Fiction at Flip’s


flipnotics_sticker_logo_black_1288968571A few nights ago I was quaffing a pint at a Barton Springs Road eatery and looked across the street to see a violin player framed in the upstairs window of Flipnotics, my favorite coffee shop. Like a silent, erupting volcano he heaved up and down behind the glass in his red flannel shirt, attacking the strings under Flip’s stage lighting. My imagination concocted a fiddle melody and layered it onto the sound of clinking glasses and conversations that wafted my way in the restaurant.


It had been only that morning when I scribbled notes onto a sheet of paper in the same room where the volcano fiddler was now cutting loose. My geographical range of entertainment may sound limited, but what can I say? When you find a corner of town that reeks with friendly energy, hang out there. The notes I scribbled that morning at the Flipnotics table were my initial attempts at pulling together my second novel.

I started going to Flipnotics about ten years ago. It’s one of the few places in the city with an outside deck that’s not jammed up against a busy parking lot or street. Sure, the parking lot may skirt the main deck, but the dominant landscape feature is the overgrown hillside with the other, ascending decks. I think I wrote parts of my first novel, Church of the God Particle, at every one of those deck tables.

When it rains, water off the hillside trickles in rivulets past the decks, eventually spreading across the street on the other side of the building. Long after the rain stops, you can still hear the sound of car tires splashing over the pavement. Biking the long, steep Kinney Avenue hill keeps me in shape (sort of). When I visit Flip’s in the morning for coffee and a snack, I hurtle down the hill and veer into the parking lot. Of course, the workout comes on the return trip, especially if it’s in the evening and includes beer.

Everyone at Flip’s seems to have their hands on a laptop, tablet, or smart phone, but folks that carry on long business conversations (as if the place were an office building) don’t last very long. I suppose the annoyed glances eventually usher them out. I’ve hauled my laptop to Flip’s, but I usually prefer a pen and paper when I’m just popping in to jot down a few thoughts.

Sipping coffee and reading the weekly edition of the Chronicle soothes away the day’s strains. One of the characters in my novel, Quizzy Shatterling, is an investigative reporter for an Austin weekly publication. While Quizzy contemplates how not to get killed over a story she is unearthing, she drinks a beer near Flip’s and plots a counterstrike against her nemesis: a nasty preacher.

No blog post about Flipnotics could ever be credible without mentioning the eclectic staff who have kept the place running at such an even temperament for so many years. I remember the morning I sat at a corner table while people, dogs, and grackles came and went from the main deck. A group of unruly passers-through were getting out of hand on the top deck, and one of staff climbed the steps without hesitation. He matter-of-factly asked them to tone it down. No threats of calling the cops and no attitude. Just the facts, ma’am. The partiers seemed to respect that. They still had plenty of celebratory spirit in them, so they left– but they didn’t leave angry.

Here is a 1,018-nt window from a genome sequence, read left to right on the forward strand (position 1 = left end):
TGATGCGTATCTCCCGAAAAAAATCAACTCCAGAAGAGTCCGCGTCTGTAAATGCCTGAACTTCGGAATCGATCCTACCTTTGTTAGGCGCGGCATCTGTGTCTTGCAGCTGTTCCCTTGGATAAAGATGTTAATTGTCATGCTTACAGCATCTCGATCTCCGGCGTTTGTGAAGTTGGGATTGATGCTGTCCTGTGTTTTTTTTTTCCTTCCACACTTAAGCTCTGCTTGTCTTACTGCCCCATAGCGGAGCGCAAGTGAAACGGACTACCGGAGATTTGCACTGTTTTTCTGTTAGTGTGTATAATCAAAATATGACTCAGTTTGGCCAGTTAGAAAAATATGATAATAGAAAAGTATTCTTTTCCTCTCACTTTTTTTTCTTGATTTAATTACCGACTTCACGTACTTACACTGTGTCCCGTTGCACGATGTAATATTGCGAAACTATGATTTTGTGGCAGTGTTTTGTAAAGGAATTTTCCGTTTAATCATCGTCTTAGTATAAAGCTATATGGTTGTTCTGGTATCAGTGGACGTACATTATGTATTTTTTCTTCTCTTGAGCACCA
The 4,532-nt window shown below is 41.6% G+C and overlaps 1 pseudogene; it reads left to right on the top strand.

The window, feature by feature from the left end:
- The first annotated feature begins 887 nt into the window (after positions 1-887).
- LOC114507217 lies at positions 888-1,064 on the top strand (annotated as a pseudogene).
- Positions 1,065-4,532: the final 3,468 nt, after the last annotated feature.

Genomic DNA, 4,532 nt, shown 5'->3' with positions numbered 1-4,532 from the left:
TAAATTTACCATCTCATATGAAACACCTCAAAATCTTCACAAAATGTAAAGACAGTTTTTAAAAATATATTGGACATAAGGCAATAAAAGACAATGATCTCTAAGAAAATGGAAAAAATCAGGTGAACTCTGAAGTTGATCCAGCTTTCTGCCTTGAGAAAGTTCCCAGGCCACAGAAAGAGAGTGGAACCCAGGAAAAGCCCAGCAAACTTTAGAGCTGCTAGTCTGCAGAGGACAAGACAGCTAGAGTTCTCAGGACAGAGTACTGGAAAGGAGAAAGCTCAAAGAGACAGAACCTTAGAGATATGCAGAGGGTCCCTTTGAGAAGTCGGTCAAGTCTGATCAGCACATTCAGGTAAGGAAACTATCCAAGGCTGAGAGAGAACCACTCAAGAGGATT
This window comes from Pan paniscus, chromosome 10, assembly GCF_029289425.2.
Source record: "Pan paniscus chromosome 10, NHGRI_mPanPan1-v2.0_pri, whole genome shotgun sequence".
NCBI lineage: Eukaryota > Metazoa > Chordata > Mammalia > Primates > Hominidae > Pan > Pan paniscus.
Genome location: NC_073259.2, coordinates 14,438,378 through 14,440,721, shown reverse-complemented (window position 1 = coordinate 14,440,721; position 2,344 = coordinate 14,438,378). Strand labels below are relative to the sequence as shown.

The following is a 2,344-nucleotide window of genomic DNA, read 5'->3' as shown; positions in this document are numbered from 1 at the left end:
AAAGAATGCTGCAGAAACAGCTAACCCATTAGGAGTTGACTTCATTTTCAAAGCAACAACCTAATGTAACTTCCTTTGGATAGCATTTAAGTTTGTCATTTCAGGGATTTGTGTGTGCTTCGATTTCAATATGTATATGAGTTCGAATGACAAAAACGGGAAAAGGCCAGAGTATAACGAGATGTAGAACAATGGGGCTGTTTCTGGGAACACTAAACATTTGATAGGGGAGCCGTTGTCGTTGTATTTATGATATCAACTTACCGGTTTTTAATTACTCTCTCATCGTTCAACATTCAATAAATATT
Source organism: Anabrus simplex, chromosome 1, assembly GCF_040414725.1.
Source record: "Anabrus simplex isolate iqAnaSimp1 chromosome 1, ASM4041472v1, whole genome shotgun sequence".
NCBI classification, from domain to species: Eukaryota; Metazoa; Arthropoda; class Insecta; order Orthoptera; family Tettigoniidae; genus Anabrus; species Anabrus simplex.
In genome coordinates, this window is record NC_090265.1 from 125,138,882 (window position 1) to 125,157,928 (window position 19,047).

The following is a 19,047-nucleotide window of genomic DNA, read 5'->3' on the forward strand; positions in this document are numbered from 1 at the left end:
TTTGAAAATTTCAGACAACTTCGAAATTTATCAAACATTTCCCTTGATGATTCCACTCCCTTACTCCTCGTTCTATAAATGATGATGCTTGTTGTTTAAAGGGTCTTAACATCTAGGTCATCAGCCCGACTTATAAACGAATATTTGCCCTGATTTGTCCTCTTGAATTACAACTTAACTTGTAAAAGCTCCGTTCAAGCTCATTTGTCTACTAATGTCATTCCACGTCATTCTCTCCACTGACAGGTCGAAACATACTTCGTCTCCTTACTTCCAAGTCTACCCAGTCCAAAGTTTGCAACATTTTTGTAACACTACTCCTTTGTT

Each of staff seems to have useful expertise about one thing or another: literature, art, politics, bicycling, food/drink, rowdy patron management, and a lot more. Plus they have the ability to just get along and treat everybody right who comes into the place looking for something unique.

I’m optimistic that Flipnotics will withstand the pressure of development that’s coursing through that neighborhood these days. I say that based on the venue’s small, steep footprint that’s squeezed in below the houses on top of the hill. Flip’s is truly an Austin icon, and the kids who are now wheeled in on tricycles deserve to have their childhood hangout grow old with them.

Colby Free Press Article

I was happy to see my hometown newspaper in Colby, Kansas print a story about Church of the God Particle after they interviewed me. They even managed trigger a few buried memories from when I first began to write fiction. Here’s a pic of downtown Colby followed by the article:

Colby downtown1

Colby author finishes book

By Sam Dieter

Colby Free Press


An author from Colby just finished his first book, about a preacher obsessed with quantum physics, based in part on his expe­riences here.

“Growing up in that country out there has influenced everything I do,” said David Piper, who now lives in Austin, Texas.

Piper said he moved to Colby when he was 8. While living here, he said, he learned about both telephones and fiction writing. He recently finished his first novel, “Church of the God Particle,” based partly in Colby from the 1960s to the 1980s.

One of the main characters grows up in Colby, attending a fictional Catholic church which houses an orphanage and has a different name.